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Hoffmann, R. A wiki for the life sciences where authorship matters. Nature Genetics (2008)

Mouse models to study GCAP functions in intact photoreceptors.

In photoreceptor cells cGMP is the second messenger that transduces light into an electrical response. Regulation of cGMP synthesis by Ca2+ is one of the key mechanisms by which Ca2+ exerts negative feedback to the phototransduction cascade in the process of light adaptation. This Ca2+ feedback to retinal guanylyl cyclases (Ret-GCs) is conferred by the guanylate cyclase-activating proteins (GCAPs). Mutations in GCAP1 that disrupt the Ca2+ regulation of Ret-GCs in vitro have been associated with severe human vision disorders. This chapter focuses on recent data obtained from biochemical and electrophysiological studies of GCAP1/GCAP2 knockout mice and other GCAP transgenic mice, addressing: 1. the quantitative aspects of the Ca2+-feedback to Ret-GCs in regulating the light sensitivity and adaptation in intact rods; 2. functional differences between GCAP1 and GCAP2 in intact rod photoreceptors; and 3. whether GCAP mutants with impaired Ca2+ binding lead to retinal disease in vivo by constitutive activation of Ret-GCs and elevation of intracellular cGMP, as predicted from in vitro studies.[1]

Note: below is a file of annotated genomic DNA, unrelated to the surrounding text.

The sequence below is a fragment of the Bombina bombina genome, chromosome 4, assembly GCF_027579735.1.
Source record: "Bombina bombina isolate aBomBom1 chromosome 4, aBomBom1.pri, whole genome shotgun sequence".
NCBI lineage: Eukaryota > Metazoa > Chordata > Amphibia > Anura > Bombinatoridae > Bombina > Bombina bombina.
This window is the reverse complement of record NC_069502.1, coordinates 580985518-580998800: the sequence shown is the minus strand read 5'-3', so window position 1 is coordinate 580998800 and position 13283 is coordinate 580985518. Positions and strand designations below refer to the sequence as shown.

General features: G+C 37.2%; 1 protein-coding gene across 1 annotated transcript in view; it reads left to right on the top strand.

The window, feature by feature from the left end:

1. Mouse models to study GCAP functions in intact photoreceptors. Mendez, A., Chen, J. Adv. Exp. Med. Biol. (2002) [Pubmed]
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